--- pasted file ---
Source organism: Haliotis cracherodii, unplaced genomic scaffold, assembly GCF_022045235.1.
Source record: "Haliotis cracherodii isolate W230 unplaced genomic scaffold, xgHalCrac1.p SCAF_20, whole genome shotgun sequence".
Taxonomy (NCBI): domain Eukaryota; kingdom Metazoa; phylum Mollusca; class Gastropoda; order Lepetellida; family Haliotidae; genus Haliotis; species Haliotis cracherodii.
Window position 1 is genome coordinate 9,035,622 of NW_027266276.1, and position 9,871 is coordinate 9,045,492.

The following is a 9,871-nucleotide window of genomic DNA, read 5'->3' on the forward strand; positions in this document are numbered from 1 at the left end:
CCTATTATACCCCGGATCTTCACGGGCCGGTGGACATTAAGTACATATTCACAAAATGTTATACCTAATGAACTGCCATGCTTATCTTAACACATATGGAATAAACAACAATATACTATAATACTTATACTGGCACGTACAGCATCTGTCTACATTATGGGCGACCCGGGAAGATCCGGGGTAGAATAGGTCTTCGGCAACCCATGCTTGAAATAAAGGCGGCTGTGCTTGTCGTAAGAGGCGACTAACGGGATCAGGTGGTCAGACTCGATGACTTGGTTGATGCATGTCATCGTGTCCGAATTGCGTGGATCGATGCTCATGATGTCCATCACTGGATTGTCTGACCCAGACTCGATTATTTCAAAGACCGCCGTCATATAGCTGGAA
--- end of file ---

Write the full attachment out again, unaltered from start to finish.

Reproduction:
Source organism: Haliotis cracherodii, unplaced genomic scaffold, assembly GCF_022045235.1.
Source record: "Haliotis cracherodii isolate W230 unplaced genomic scaffold, xgHalCrac1.p SCAF_20, whole genome shotgun sequence".
Taxonomy (NCBI): domain Eukaryota; kingdom Metazoa; phylum Mollusca; class Gastropoda; order Lepetellida; family Haliotidae; genus Haliotis; species Haliotis cracherodii.
Window position 1 is genome coordinate 9,035,622 of NW_027266276.1, and position 9,871 is coordinate 9,045,492.

The following is a 9,871-nucleotide window of genomic DNA, read 5'->3' on the forward strand; positions in this document are numbered from 1 at the left end:
CCTATTATACCCCGGATCTTCACGGGCCGGTGGACATTAAGTACATATTCACAAAATGTTATACCTAATGAACTGCCATGCTTATCTTAACACATATGGAATAAACAACAATATACTATAATACTTATACTGGCACGTACAGCATCTGTCTACATTATGGGCGACCCGGGAAGATCCGGGGTAGAATAGGTCTTCGGCAACCCATGCTTGAAATAAAGGCGGCTGTGCTTGTCGTAAGAGGCGACTAACGGGATCAGGTGGTCAGACTCGATGACTTGGTTGATGCATGTCATCGTGTCCGAATTGCGTGGATCGATGCTCATGATGTCCATCACTGGATTGTCTGACCCAGACTCGATTATTTCAAAGACCGCCGTCATATAGCTGGAA